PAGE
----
Deployment using Kubernetes Helm

One of the challenges I face in my development setup is that I want to quickly and often create and deploy my robotics stack. I often want to change and redeploy my entire stack from scratch, because I want to iterate quickly and also reduce my costs as much as possible. My Jenkins jobs have helped a great deal here, and automation is definitely key. However I have recently started experimenting with Kubernetes Helm which is a package manager for Kubernetes which has made this even easier for me.

Kubernetes Helm

Helm is a package manager that allows you to define a package with all its dependent deployment objects for Kubernetes. With helm and this package you can then ask a cluster to install the entire package in one go instead of passing individual deployment commands. This means for me that instead of asking Kubernetes to install each of my several micro-services to be installed I simply ask it to install the entire package/release in one atomic action which also includes all of the dependent services like databases and message brokers I use.

Installing Helm

In this blog I want to give a small taste on how nice Helm is. So how do we get started? Well in order to get started with Helm you should first follow the installation instructions at this page:

In case you are using OSX (like me) its relatively simple if you are using homebrew, simply run the following cask:

brew cask install helm

Once helm is installed it should also be installed in your cluster. In my case I will be testing against a minikube installation as described in my previous post:

On the command line I have a kubernetes command line client (kubectl) with my configuration pointing towards my minikube cluster. The only thing I have to do is the following to install Helm in my cluster:

helm init

This will install a container named tiller in my cluster, this container will understand how to deploy the Helm packages (charts) into my cluster. This is in essence the main endpoint the helm client will use to interrogate the cluster for package deployments and package changes.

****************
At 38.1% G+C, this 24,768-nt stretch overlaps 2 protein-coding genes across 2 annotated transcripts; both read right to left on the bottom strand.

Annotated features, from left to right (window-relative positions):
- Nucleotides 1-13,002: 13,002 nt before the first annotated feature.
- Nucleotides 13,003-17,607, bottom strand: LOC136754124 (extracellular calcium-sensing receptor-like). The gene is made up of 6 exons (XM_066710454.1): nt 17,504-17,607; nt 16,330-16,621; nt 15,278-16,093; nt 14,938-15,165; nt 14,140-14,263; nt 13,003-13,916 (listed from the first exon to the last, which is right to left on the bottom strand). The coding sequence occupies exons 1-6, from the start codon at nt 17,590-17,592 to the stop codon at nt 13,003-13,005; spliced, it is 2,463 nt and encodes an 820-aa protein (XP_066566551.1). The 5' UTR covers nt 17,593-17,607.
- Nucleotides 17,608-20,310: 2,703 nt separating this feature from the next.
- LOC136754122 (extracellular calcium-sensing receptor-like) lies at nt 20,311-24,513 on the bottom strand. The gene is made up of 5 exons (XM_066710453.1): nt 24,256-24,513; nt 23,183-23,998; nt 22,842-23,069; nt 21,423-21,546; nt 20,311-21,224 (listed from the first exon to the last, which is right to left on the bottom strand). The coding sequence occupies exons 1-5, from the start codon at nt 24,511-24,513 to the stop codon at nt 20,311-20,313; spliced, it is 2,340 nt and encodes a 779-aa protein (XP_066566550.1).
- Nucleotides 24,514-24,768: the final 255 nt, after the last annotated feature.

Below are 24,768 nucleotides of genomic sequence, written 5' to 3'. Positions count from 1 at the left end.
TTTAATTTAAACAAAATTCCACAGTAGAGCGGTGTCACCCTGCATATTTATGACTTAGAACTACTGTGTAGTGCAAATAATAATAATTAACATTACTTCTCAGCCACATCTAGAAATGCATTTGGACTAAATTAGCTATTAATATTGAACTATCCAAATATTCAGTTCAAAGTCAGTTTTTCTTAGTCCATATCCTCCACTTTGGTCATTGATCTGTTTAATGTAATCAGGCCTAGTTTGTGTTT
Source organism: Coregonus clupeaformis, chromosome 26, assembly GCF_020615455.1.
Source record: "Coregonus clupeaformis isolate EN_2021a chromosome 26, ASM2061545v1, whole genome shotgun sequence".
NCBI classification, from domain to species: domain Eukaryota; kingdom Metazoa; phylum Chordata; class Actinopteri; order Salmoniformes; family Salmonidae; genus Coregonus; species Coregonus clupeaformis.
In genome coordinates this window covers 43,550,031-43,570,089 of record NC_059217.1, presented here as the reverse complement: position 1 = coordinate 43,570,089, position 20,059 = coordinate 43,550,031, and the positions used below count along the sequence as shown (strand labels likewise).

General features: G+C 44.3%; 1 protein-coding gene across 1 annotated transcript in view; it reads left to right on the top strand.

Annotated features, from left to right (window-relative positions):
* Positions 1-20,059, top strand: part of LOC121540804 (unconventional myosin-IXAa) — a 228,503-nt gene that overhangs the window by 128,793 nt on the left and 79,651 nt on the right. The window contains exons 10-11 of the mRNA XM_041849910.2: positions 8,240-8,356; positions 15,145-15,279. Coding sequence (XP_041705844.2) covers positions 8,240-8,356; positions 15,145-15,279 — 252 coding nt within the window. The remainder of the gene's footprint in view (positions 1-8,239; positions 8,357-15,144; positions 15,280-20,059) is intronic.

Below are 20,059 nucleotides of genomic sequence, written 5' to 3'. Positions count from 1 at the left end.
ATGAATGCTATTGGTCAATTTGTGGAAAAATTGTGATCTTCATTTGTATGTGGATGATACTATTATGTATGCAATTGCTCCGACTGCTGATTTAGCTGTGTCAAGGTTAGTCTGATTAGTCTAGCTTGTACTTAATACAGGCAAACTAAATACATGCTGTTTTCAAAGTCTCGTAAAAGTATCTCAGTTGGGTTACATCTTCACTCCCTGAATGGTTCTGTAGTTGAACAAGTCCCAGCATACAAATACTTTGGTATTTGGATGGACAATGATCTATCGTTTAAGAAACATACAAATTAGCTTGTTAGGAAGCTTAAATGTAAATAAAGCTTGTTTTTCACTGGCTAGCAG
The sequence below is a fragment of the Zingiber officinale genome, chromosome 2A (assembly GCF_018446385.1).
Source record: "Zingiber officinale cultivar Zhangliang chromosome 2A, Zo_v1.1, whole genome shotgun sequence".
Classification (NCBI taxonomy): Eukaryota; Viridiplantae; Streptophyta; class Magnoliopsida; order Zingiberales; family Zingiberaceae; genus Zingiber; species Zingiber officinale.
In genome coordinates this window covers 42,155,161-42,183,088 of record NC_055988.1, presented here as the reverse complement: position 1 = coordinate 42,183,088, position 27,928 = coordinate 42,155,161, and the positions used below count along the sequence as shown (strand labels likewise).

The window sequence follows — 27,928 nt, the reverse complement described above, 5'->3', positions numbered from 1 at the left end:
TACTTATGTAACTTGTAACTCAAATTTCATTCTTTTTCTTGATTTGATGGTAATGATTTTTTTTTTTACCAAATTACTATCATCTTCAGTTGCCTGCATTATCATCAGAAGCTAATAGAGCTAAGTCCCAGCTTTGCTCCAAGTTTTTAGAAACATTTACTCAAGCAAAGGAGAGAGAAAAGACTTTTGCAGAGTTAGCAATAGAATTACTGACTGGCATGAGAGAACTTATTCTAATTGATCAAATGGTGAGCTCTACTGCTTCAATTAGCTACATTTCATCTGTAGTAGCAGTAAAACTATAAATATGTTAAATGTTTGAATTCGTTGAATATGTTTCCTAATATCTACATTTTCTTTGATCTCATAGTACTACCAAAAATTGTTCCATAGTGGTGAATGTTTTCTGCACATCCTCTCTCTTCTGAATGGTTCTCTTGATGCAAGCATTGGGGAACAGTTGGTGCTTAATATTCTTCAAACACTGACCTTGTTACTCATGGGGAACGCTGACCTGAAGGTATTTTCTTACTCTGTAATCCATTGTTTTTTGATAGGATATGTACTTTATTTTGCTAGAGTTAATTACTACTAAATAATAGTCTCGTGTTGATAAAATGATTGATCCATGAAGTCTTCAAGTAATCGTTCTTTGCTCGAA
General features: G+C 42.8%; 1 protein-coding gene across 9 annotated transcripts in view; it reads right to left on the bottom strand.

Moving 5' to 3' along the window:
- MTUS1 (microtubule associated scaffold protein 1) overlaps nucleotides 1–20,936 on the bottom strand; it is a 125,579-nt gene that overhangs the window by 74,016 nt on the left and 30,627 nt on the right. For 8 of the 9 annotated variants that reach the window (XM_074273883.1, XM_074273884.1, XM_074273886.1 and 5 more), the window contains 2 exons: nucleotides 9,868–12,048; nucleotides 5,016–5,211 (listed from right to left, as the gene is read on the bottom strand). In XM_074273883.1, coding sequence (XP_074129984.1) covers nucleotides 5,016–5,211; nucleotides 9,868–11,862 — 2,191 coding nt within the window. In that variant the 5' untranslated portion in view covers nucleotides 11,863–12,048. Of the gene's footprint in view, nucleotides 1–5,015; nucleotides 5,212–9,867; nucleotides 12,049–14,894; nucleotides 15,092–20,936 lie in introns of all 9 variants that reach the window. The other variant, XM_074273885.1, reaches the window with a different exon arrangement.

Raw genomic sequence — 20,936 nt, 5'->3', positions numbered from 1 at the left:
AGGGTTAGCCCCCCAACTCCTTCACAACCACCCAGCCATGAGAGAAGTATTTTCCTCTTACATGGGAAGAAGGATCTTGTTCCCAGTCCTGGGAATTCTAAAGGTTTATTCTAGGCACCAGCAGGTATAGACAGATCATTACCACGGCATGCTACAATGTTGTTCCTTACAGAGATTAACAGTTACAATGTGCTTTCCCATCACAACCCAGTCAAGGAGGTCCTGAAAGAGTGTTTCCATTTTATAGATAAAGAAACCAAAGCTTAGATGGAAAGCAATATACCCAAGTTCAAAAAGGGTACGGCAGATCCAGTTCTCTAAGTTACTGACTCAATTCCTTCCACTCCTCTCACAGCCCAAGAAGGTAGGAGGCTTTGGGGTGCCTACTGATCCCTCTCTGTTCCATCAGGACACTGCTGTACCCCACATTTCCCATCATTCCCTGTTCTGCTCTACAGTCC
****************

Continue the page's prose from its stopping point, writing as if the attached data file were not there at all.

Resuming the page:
Creating the package

Next we need to start creating something which is called a Chart, this is the unit of packaging in Helm. For this post I will reduce the set of services I have used in previous posts and only deploy the core services Cassandra, MQTT and ActiveMQ. The first thing to define is the *Chart.yaml** which is the package manifest:

The manifest looks pretty simple, most important is the version number, the rest is mainly metadata for indexing:

name: robotics
version: 0.1
description: Robotic automation stack
- robotics
- application
- name: Renze de Vries
engine: gotpl

The second I am going to define is the deployment objects I want to deploy. For this we create a ‘Charts’ subdirectory which contains these dependent services. In this case I am going to deploy MQTT, ActiveMQ and Cassandra which are required for my project. For each of these services I create a templates folder which contains the Kubernetes Deployment.yaml descriptor and Kubernetes service descriptor file and have their own Charts.yaml file as well.

When you have this all ready it look as following:

I am not going to write out all the files in this blog, if you want to have a look at the full source have a look at the github repository here that contains the full Helm chart structure describe in this post:

Packaging a release

Now that the Chart source files have been created the last thing to do is to create the actual package. For this we have to do nothing else than simply run the following command:

helm package .

This will create a file called robotics-0.1.tgz that we can use further to deploy our release. In a future blog post I will talk a bit about Helm repositories and how you can distribute these packages, but for now we keep them on the local file system.

Installing a release

Once we have defined the packages the only thing thats remaining is to simply install a release into the cluster. This will install all the services that are packaged in the Chart.

In order to install the package we have created above we just have to run the following command:

helm install robotics-0.1.tgz
NAME: washing-tuatar
LAST DEPLOYED: Sun Nov  6 20:42:30 2016
NAMESPACE: default

==> v1/Service
amq   <nodes>   61616/TCP   1s
mqtt   <nodes>   1883/TCP   1s
cassandra-svc   <nodes>   9042/TCP,9160/TCP   1s

==> extensions/Deployment
mqtt      1         1         1            0           1s